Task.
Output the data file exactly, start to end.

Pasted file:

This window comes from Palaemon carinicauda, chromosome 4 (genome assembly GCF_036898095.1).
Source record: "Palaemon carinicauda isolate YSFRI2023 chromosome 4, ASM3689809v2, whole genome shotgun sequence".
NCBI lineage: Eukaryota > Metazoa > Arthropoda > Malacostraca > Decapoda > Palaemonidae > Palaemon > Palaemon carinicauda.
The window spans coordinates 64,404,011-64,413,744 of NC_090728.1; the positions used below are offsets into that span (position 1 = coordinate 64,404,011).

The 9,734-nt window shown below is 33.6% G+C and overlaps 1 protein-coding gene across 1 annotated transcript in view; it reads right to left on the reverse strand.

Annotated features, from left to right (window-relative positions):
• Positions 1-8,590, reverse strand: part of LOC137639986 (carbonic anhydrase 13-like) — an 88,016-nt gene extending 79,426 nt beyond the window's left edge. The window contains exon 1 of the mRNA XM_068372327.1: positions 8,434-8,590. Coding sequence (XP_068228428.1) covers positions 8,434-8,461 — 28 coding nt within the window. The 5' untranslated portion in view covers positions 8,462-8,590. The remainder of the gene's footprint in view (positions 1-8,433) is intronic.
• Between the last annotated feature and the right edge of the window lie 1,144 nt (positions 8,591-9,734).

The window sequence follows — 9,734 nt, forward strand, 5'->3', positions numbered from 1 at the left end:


This window comes from Palaemon carinicauda, chromosome 4 (genome assembly GCF_036898095.1).
Source record: "Palaemon carinicauda isolate YSFRI2023 chromosome 4, ASM3689809v2, whole genome shotgun sequence".
NCBI lineage: Eukaryota > Metazoa > Arthropoda > Malacostraca > Decapoda > Palaemonidae > Palaemon > Palaemon carinicauda.
The window spans coordinates 64,404,011-64,413,744 of NC_090728.1; the positions used below are offsets into that span (position 1 = coordinate 64,404,011).

The 9,734-nt window shown below is 33.6% G+C and overlaps 1 protein-coding gene across 1 annotated transcript in view; it reads right to left on the reverse strand.

Annotated features, from left to right (window-relative positions):
• Positions 1-8,590, reverse strand: part of LOC137639986 (carbonic anhydrase 13-like) — an 88,016-nt gene extending 79,426 nt beyond the window's left edge. The window contains exon 1 of the mRNA XM_068372327.1: positions 8,434-8,590. Coding sequence (XP_068228428.1) covers positions 8,434-8,461 — 28 coding nt within the window. The 5' untranslated portion in view covers positions 8,462-8,590. The remainder of the gene's footprint in view (positions 1-8,433) is intronic.
• Between the last annotated feature and the right edge of the window lie 1,144 nt (positions 8,591-9,734).

The window sequence follows — 9,734 nt, forward strand, 5'->3', positions numbered from 1 at the left end: